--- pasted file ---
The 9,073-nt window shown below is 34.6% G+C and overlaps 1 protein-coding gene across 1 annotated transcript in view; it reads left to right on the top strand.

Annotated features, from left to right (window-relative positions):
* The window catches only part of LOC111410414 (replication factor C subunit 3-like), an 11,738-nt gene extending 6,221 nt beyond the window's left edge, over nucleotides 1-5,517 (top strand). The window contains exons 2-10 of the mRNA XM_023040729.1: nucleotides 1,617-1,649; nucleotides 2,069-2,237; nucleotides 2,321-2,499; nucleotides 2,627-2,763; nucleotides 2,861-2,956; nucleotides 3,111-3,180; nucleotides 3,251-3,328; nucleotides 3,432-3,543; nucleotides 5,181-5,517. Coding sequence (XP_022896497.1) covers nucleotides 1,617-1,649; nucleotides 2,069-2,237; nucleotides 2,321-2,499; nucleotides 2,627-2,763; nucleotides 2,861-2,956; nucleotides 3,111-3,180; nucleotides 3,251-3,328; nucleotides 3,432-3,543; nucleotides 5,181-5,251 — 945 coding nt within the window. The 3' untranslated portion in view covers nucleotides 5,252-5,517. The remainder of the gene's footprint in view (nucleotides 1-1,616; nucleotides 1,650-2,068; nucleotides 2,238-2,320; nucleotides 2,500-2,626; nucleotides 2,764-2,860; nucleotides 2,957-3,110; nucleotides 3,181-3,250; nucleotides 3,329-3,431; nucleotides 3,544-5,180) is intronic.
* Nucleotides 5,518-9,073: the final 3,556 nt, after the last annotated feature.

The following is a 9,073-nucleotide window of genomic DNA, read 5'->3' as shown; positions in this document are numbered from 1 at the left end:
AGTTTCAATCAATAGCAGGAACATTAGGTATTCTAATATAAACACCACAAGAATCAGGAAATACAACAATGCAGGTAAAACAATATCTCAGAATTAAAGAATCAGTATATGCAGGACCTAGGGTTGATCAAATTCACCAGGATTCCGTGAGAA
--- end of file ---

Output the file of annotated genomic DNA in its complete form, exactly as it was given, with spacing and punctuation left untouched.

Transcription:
The 9,073-nt window shown below is 34.6% G+C and overlaps 1 protein-coding gene across 1 annotated transcript in view; it reads left to right on the top strand.

Annotated features, from left to right (window-relative positions):
* The window catches only part of LOC111410414 (replication factor C subunit 3-like), an 11,738-nt gene extending 6,221 nt beyond the window's left edge, over nucleotides 1-5,517 (top strand). The window contains exons 2-10 of the mRNA XM_023040729.1: nucleotides 1,617-1,649; nucleotides 2,069-2,237; nucleotides 2,321-2,499; nucleotides 2,627-2,763; nucleotides 2,861-2,956; nucleotides 3,111-3,180; nucleotides 3,251-3,328; nucleotides 3,432-3,543; nucleotides 5,181-5,517. Coding sequence (XP_022896497.1) covers nucleotides 1,617-1,649; nucleotides 2,069-2,237; nucleotides 2,321-2,499; nucleotides 2,627-2,763; nucleotides 2,861-2,956; nucleotides 3,111-3,180; nucleotides 3,251-3,328; nucleotides 3,432-3,543; nucleotides 5,181-5,251 — 945 coding nt within the window. The 3' untranslated portion in view covers nucleotides 5,252-5,517. The remainder of the gene's footprint in view (nucleotides 1-1,616; nucleotides 1,650-2,068; nucleotides 2,238-2,320; nucleotides 2,500-2,626; nucleotides 2,764-2,860; nucleotides 2,957-3,110; nucleotides 3,181-3,250; nucleotides 3,329-3,431; nucleotides 3,544-5,180) is intronic.
* Nucleotides 5,518-9,073: the final 3,556 nt, after the last annotated feature.

The following is a 9,073-nucleotide window of genomic DNA, read 5'->3' as shown; positions in this document are numbered from 1 at the left end:
AGTTTCAATCAATAGCAGGAACATTAGGTATTCTAATATAAACACCACAAGAATCAGGAAATACAACAATGCAGGTAAAACAATATCTCAGAATTAAAGAATCAGTATATGCAGGACCTAGGGTTGATCAAATTCACCAGGATTCCGTGAGAA